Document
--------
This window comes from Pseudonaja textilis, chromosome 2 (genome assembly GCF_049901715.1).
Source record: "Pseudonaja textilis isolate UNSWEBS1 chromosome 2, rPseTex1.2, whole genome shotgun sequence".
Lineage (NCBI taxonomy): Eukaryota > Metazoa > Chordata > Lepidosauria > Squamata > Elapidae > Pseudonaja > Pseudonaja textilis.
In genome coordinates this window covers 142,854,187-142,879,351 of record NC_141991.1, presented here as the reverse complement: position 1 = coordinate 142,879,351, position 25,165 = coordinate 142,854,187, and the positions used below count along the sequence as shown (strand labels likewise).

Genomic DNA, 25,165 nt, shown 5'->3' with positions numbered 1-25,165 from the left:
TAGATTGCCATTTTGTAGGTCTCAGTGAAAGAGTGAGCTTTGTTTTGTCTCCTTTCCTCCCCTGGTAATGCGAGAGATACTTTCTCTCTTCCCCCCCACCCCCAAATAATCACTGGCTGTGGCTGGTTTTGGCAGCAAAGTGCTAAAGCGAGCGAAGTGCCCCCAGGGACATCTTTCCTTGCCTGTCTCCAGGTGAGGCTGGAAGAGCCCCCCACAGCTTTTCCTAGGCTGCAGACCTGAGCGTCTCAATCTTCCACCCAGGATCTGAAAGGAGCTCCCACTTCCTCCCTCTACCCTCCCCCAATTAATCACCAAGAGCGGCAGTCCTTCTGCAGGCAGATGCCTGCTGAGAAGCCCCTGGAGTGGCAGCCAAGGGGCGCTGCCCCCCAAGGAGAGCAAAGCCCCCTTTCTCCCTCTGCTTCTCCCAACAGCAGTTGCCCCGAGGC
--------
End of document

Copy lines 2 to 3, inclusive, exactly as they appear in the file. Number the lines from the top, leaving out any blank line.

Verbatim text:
Source record: "Pseudonaja textilis isolate UNSWEBS1 chromosome 2, rPseTex1.2, whole genome shotgun sequence".
Lineage (NCBI taxonomy): Eukaryota > Metazoa > Chordata > Lepidosauria > Squamata > Elapidae > Pseudonaja > Pseudonaja textilis.